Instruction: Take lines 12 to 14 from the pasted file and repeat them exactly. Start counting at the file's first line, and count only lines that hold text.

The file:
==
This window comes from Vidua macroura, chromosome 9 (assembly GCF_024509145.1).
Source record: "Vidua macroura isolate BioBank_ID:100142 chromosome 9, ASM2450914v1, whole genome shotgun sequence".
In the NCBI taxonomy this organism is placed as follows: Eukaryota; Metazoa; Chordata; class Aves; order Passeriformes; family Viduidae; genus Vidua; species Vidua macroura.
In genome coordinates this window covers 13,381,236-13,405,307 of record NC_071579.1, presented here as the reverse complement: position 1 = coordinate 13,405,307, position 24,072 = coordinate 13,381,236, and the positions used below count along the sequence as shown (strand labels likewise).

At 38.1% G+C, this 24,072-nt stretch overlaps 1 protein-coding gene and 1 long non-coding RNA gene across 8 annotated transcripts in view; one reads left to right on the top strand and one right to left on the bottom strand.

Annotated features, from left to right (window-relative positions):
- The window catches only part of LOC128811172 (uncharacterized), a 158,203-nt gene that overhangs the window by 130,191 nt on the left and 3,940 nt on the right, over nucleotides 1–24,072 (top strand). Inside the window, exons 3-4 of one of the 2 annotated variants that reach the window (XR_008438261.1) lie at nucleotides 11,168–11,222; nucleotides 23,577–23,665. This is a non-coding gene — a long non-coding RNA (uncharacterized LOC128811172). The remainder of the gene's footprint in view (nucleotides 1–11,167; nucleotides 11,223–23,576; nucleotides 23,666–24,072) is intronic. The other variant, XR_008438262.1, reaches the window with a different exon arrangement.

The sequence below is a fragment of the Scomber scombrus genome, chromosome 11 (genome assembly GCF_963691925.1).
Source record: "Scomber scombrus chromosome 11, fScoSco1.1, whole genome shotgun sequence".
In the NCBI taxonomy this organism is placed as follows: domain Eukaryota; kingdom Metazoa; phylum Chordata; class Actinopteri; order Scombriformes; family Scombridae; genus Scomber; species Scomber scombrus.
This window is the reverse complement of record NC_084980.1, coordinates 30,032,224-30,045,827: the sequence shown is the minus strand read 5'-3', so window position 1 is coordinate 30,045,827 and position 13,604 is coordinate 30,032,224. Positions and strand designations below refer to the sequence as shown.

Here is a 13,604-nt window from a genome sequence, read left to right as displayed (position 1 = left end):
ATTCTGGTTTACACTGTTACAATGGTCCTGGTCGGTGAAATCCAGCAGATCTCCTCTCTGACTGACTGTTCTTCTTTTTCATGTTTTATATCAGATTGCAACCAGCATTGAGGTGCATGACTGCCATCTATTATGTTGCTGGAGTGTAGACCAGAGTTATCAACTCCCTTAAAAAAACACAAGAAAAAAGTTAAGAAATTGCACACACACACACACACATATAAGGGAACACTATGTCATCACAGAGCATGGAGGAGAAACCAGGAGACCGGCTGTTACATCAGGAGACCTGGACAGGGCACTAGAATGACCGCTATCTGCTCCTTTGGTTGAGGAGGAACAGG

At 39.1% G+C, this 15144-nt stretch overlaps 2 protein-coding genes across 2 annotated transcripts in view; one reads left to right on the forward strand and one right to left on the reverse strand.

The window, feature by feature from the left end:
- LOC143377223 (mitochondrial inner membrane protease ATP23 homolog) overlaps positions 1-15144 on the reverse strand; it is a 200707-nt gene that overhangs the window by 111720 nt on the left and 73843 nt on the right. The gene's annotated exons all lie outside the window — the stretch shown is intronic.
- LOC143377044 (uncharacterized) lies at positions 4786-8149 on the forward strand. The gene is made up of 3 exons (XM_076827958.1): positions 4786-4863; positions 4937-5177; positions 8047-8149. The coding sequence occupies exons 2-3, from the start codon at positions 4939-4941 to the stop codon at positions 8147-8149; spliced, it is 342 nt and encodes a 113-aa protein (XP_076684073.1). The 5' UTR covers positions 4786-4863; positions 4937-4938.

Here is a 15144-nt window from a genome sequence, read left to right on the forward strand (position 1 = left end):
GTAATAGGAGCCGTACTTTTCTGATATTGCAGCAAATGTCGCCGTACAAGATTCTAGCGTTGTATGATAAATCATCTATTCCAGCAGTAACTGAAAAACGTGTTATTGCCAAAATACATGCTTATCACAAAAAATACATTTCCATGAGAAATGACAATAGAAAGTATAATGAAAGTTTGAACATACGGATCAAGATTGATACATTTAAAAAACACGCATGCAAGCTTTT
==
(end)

Here is a 13,604-nt window from a genome sequence, read left to right as displayed (position 1 = left end):
ATTCTGGTTTACACTGTTACAATGGTCCTGGTCGGTGAAATCCAGCAGATCTCCTCTCTGACTGACTGTTCTTCTTTTTCATGTTTTATATCAGATTGCAACCAGCATTGAGGTGCATGACTGCCATCTATTATGTTGCTGGAGTGTAGACCAGAGTTATCAACTCCCTTAAAAAAACACAAGAAAAAAGTTAAGAAATTGCACACACACACACACACATATAAGGGAACACTATGTCATCACAGAGCATGGAGGAGAAACCAGGAGACCGGCTGTTACATCAGGAGACCTGGACAGGGCACTAGAATGACCGCTATCTGCTCCTTTGGTTGAGGAGGAACAGG

At 39.1% G+C, this 15144-nt stretch overlaps 2 protein-coding genes across 2 annotated transcripts in view; one reads left to right on the forward strand and one right to left on the reverse strand.